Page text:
There’s a certain irony in watching Sweat, a play about the annihilation of the American working class, in corporate-sponsored palatial theater charging $80+ a pop for full-price seats, not to mention a lobby table from notoriously anti-union and universally-despised cable giant Comcast.
But there is a sense of poignancy, too, because this production wields the hopeful social magic of the theater to create an agora where wealth pays to hear poverty’s politics and a forum for converting workers’ sweat and sorrows into stories.
Lynn Nottage’s newest work turns the devastation of Reading, Pennsylvania’s blue-collar swan song sirenic by alternating focus on the forerunning and aftermath of a crime left unrevealed until the brutal climax.
But Sweat is a mystery of motivation as much as a Who/Howdunit. The intrigue of this play doesn’t lie in who committed the crime. Guilt is clear from the opening scene of parolee interviews of Jason (Stephen Michael Spencer’s once-grinning goof who now sports neo-nazi prison ink and an attitude to accompany it) and Chris (Tramell Tillmann, whose more subtle but as heart-breaking transformation shines).
Even what is ostensibly the driving dramatic question of the play, “What is the hidden crime Jason and Chris commit?” is reasonably guessable by the early on in Act II, though Nottage has found a brilliant and unexpected extra twist of the knife. The real pull of Sweat is how the disintegration of their social bonds, their livelihoods, and their families culminates into the disintegration of their lives.
It isn’t just Chris and Jason who lose out, though and, while their story establishes the main arc of the play, most stage time is devoted to their parents, their parents’ generation, and the bar where they drink. DC audience regulars will recognize Johanna Day as Jason’s mother Tracey from Arena’s previous productions of The Rainmaker and Good People as she continues her mastery of the role of the hardscrabble, morally-complicated working White woman.
Kimberley Scott also returns to Arena’s stage this time as Chris’s mother Cynthia whose pursuit of the American Dream in the guise of a promotion above the factory floor (where every character in this play works at one time or another) tears apart their friendship and brings out racial ugliness when she succeeds as a Black woman. Scott matches Day step for step down the road of shattering pathos, and her apparent success quickly turns to ashes, as it does with nearly every character in this play. Even old Stan (played heart-felt and folksy by Jack Willis ) the barkeep and former steel worker doesn’t escape the Charybdian spiral. His final words of the play, “Thank you,” may be the most heart-wrenchingly brutal two words I’ve ever seen onstage.
The only character who might escape with some semblance of hope is Oscar, the barback whose role is curiously brilliant, as well as brilliantly executed by Reza Salazar. Salazar plays Oscar with tight butlerian invisibility, until he can no longer be invisible, then he lights up the room with inner fire. Curious because Oscar says precious little for the vast majority of the play, though he is onstage for most of the time. Brilliant because of his silent interaction with the set and the other characters. Because Sweat takes place at the after-work bar for the steel mill, we see them blowing off steam from a long work day: talking about work (complaining, really), drinking, and, many times, ordering Oscar about like he is a servant. He civilly watches them complain about their $20+ dollars an hour, their inability to get fired, and their personal lives while he gets paid sub-$10 for chipping their gum off the bottoms of the tables and receives their derision for thanks.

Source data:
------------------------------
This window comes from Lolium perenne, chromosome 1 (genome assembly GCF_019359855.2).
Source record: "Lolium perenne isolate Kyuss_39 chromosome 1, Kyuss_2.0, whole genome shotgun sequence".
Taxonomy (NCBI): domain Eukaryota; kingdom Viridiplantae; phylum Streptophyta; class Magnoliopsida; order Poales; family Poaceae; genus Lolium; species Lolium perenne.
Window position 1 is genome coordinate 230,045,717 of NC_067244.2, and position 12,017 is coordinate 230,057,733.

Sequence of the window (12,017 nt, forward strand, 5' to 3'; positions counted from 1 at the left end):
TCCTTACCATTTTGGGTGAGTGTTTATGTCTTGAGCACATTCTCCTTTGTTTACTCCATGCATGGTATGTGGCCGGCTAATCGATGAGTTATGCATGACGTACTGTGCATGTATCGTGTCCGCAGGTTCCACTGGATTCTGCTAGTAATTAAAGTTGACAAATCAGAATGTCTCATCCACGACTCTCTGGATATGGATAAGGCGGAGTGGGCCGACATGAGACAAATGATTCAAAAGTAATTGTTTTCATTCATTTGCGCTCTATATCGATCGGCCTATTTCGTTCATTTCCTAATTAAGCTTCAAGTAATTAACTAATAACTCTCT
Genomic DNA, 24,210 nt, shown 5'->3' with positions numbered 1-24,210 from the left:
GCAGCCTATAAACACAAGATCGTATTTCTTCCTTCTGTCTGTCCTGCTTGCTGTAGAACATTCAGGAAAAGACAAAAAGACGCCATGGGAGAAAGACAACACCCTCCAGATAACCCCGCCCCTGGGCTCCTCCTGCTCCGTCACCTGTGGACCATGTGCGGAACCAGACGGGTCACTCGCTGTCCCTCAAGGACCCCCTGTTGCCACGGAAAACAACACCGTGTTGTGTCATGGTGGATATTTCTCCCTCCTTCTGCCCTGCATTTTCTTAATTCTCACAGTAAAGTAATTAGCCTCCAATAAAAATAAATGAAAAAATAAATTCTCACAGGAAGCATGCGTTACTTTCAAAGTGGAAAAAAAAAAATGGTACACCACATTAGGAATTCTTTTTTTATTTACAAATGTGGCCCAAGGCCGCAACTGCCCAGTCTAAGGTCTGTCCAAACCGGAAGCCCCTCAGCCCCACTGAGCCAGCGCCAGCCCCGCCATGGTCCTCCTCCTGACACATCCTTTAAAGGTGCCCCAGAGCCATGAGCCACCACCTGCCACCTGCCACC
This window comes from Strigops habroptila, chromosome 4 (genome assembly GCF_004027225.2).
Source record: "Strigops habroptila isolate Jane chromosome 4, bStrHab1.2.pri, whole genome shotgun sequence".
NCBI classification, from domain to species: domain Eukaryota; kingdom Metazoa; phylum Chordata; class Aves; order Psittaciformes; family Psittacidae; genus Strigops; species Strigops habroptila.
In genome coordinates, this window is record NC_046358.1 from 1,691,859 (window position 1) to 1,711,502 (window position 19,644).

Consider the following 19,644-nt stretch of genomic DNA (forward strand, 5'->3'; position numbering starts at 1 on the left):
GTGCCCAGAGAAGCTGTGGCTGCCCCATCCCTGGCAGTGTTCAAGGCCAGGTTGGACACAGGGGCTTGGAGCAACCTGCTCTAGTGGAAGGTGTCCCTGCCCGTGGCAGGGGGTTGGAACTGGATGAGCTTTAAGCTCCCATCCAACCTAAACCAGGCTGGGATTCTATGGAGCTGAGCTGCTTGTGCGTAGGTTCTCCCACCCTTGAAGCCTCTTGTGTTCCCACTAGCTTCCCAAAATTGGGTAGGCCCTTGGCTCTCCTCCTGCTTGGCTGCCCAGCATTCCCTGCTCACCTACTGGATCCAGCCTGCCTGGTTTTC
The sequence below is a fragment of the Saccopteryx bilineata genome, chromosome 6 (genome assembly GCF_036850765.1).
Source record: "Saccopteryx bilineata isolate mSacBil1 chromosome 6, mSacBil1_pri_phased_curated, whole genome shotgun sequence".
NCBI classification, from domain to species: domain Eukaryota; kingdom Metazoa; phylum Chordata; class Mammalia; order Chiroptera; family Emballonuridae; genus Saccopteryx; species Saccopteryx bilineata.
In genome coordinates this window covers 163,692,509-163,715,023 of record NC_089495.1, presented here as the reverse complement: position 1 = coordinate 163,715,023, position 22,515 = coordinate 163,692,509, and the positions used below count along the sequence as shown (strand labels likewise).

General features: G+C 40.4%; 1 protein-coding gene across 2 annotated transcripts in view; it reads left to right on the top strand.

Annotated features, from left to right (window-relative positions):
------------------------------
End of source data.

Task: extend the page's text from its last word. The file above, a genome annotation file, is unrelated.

Sweat is incisively titled because that title signifies so many aspects of the play. It is a play about the anxiety of threatened livelihood, about the strenuous and sometimes futile exertion toward the American Dream these characters think they want. Sweat depicts parole officer Evan (Tyrone Wilson) sweating Jason and Chris in interviews and Chris’s father (Kevin Kenerly) sweating from the habit he picked up while on strike.
The characters’ treading water in that existential ocean is honest and fair though the storyteller in me wishes that they would actually do more to grapple with their situation than talk about doing it. Sweat is as much about setting anything else, and I’m not talking about the production design, which was restrained in its rhapsody by time, place, and style. The play grew from Nottage going to Reading, meeting its people, then making their real strife fictional, but just as True. And for the ending of strife? Well, there’s always Oscar: hardworking, brave, classy and like many of the people in white shirts and black ties clearing crumb-filled trays from the catered post-opening soiree, Latino.
Race is as important to Sweat as class is. But Nottage makes clear that looking to remedy class or to racial strife to answer American problems is to misunderstand the question. She makes us look, not at a class nor at a race nor at some -ism, but at the people of Reading, Pennsylvania, a place that those of us who are privileged enough to attend an extraordinary night of theater by a Pulitzer-winning playwright might have in our blind spot. Do her, and yourself, a favor, and take a look.
Sweat by Lynn Nottage. Directed by Kate Whoriskey . Featuring Johanna Day, Kevin Kenerly, Tara Mullen, Reza Salazar, Kimberley Scott, Stephen Michael Spencer, Tramell Tillman, and Tyrone Wilson. Set Deseign: John Lee Beatty . Costume Design: Jennifer Moeller . Lighting Design: Peter Kaczorowski . Original Music and Sound Design: Rob Milburn & Michael Bodeen . Projection Design: Jeff Sugg. Stage Manager: Kurt Hall . Produced by Arena Stage and Oregon Shakespeare Festival . Review by Alan Katz.